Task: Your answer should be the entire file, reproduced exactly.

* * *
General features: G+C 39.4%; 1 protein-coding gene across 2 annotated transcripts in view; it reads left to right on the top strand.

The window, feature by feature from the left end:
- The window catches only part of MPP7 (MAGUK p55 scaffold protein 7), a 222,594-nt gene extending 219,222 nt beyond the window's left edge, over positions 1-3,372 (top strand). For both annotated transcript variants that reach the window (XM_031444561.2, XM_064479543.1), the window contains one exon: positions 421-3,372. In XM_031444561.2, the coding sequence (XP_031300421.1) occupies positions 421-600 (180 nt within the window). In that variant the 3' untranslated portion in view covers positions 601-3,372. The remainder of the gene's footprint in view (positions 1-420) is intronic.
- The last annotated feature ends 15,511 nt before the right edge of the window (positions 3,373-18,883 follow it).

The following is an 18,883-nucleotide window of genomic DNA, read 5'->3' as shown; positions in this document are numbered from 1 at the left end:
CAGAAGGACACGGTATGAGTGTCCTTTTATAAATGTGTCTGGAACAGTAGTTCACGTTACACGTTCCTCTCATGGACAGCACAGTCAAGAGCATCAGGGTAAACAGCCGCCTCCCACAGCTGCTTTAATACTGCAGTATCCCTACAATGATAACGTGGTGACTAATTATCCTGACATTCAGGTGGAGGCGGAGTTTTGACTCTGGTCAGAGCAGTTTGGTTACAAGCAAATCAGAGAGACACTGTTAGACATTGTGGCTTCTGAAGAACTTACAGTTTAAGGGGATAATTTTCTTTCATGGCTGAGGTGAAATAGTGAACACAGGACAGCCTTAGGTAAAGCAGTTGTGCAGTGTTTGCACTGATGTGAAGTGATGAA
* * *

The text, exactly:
General features: G+C 39.4%; 1 protein-coding gene across 2 annotated transcripts in view; it reads left to right on the top strand.

The window, feature by feature from the left end:
- The window catches only part of MPP7 (MAGUK p55 scaffold protein 7), a 222,594-nt gene extending 219,222 nt beyond the window's left edge, over positions 1-3,372 (top strand). For both annotated transcript variants that reach the window (XM_031444561.2, XM_064479543.1), the window contains one exon: positions 421-3,372. In XM_031444561.2, the coding sequence (XP_031300421.1) occupies positions 421-600 (180 nt within the window). In that variant the 3' untranslated portion in view covers positions 601-3,372. The remainder of the gene's footprint in view (positions 1-420) is intronic.
- The last annotated feature ends 15,511 nt before the right edge of the window (positions 3,373-18,883 follow it).

The following is an 18,883-nucleotide window of genomic DNA, read 5'->3' as shown; positions in this document are numbered from 1 at the left end:
CAGAAGGACACGGTATGAGTGTCCTTTTATAAATGTGTCTGGAACAGTAGTTCACGTTACACGTTCCTCTCATGGACAGCACAGTCAAGAGCATCAGGGTAAACAGCCGCCTCCCACAGCTGCTTTAATACTGCAGTATCCCTACAATGATAACGTGGTGACTAATTATCCTGACATTCAGGTGGAGGCGGAGTTTTGACTCTGGTCAGAGCAGTTTGGTTACAAGCAAATCAGAGAGACACTGTTAGACATTGTGGCTTCTGAAGAACTTACAGTTTAAGGGGATAATTTTCTTTCATGGCTGAGGTGAAATAGTGAACACAGGACAGCCTTAGGTAAAGCAGTTGTGCAGTGTTTGCACTGATGTGAAGTGATGAA